C. 14 Commission on Physics Education (1960)
This report provides a brief review of the status of physics education
and of the activities of Commission C14 during the period 1984-87.
Physics education, like physics itself has many different aspects.
Like physics, it is in a constant process of evolution; but since
it undertakes to inform each succeeding generation, education
is also very much a perennial task. It inescapably mirrors the
social and technological environments in which it occurs, and
on a global scale these are many and various. It must deal with
the implications for instruction - at all levels - of the introduction
of new technologies, and of new insights into the questions of
human learning. Needless to say, it must also explore effective
ways of incorporating into curricula the changes in the conceptual
structures and in the continually increasing knowledge bases which
arise from physics research.
In the fulfillment of its charge to stimulate and to promote international
cooperation in the cause of physics education, the Commission
primarily plays the role of a catalytic agent. It is difficult
objectively to assess the intangible results of its activities,
although they are believed to be significant. Brief accounts of
the more tangible activities of the Commission are presented
i) International Conference on Teaching Modern Physics",
CERN, Geneva, Switzerland, 24-28 September 1984.
With the generous support and assistance of CERN, this conference
brought together teachers in secondary schools and universities,
and research workers at the frontiers of cosmology, relativity
and elementary particles, to review recent developments in these
fields and to explore ways of introducing them into instructional
curricula. In addition to serving as a forum for the discussion
of the production of new teaching materials, the conference has
served a prototype for similar conferences elsewhere.
ii) International Conference on "Communicating
Physics" University of Duisburg, Duisburg, ERG, 26-30
Taking the title "Communicating Physics" in a very broad
sense, this conference was concerned with
both verbal and non-verbal means of communicating about physics
to physics students at all levels and to the general public. Among
the major topics considered were the teaching of physics in non-mother
tongues, the uses of computers, communicating via newspapers,
TV, museums and exhibitions, and the role of pictures, graphs
and diagrams in physics instruction. The proceedings of the conference,
edited by G. Born, M. Euler, and R. SexI were published in 1986.
International Conference on 'Trends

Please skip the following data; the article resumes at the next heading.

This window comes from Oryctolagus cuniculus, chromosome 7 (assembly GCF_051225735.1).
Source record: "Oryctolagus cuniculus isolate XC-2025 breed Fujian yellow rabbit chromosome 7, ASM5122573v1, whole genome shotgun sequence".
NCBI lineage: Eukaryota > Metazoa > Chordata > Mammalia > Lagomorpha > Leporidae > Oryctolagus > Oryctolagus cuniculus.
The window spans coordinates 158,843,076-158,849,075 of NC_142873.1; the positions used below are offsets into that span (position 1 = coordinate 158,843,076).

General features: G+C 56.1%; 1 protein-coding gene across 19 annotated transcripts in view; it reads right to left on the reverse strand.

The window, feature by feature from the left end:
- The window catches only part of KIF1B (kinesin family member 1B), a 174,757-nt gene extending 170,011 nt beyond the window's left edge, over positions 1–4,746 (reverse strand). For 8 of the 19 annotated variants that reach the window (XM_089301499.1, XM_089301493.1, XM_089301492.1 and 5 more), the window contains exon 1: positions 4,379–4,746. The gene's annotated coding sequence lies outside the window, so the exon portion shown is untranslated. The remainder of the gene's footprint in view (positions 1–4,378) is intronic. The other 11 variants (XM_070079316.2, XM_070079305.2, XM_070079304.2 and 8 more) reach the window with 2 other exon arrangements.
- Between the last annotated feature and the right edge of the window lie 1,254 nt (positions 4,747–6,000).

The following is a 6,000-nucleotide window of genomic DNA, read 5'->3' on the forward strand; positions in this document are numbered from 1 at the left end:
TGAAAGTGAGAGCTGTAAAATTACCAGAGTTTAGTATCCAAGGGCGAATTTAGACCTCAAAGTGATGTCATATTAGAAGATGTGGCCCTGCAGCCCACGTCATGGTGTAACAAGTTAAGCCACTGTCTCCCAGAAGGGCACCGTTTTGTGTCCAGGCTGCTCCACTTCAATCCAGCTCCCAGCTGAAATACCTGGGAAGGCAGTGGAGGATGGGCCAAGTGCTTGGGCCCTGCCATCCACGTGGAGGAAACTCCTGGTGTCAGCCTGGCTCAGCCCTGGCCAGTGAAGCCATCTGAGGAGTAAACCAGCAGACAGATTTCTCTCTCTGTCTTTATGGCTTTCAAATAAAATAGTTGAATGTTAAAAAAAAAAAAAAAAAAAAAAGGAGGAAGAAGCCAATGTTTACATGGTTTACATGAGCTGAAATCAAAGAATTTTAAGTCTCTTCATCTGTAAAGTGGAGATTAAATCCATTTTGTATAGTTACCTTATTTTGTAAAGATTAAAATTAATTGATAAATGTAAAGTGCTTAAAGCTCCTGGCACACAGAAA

in Physics Education", Sophia University, Tokyo, Japan,
24-29 August, 1986.
This conference focused on three main topics: the results of research
in physics education and their application in the classroom, the
impact of technology on classroom teaching, and the motivation
of students toward the study of physics. A noteworthy aspect of
the conference was the very large number of secondary school teachers
who participated. Conference proceedings, edited by K. Shimoda
and T. Ryu, have been published in both English and Japanese.
iv) International Conference on Physics Education Nanjing
Institute of Technology Nanjing, PRC, 31 August-5 September, 1986.
This conference was the first IUPAP sponsored international conference
on physics education to be held in the People's Republic of China.
The topics of discussion included: Results of research in physics
education and their implementation in the classroom, problems
and methods of evaluation in the teaching and learning of physics,
and implications of research and new technologies for teacher
education and professional development. Proceedings or the conference
have been published in English, and selected papers from the conference
have been translated into Chinese.
v) International Conference on Low Cost Experiments and Demonstrations
in Physics Education Cairo University, Giza, Egypt, 10-16
The topics of this conference are well described by its title
and are of interest throughout the international physics education
community. Plenary lectures provided background material for the
the principal thrust was in the 'hands-on' workshops and in the
exchange of ideas, experimental techniques, and experiences among
the conference participants. Proceedings of the conference are
expected to be published before the end of 1987.
vi) International Conference on "Chaos in Education.-
An International Workshop on Teaching Non linear Phenomena at
Universities and Schools',' Balaton, Hungary, 27 April-2 May,
Recent advances in the understanding of non-linear phenomena have
made this complex subject much more susceptible to discussion
at undergraduate and secondary school levels. The conference reviewed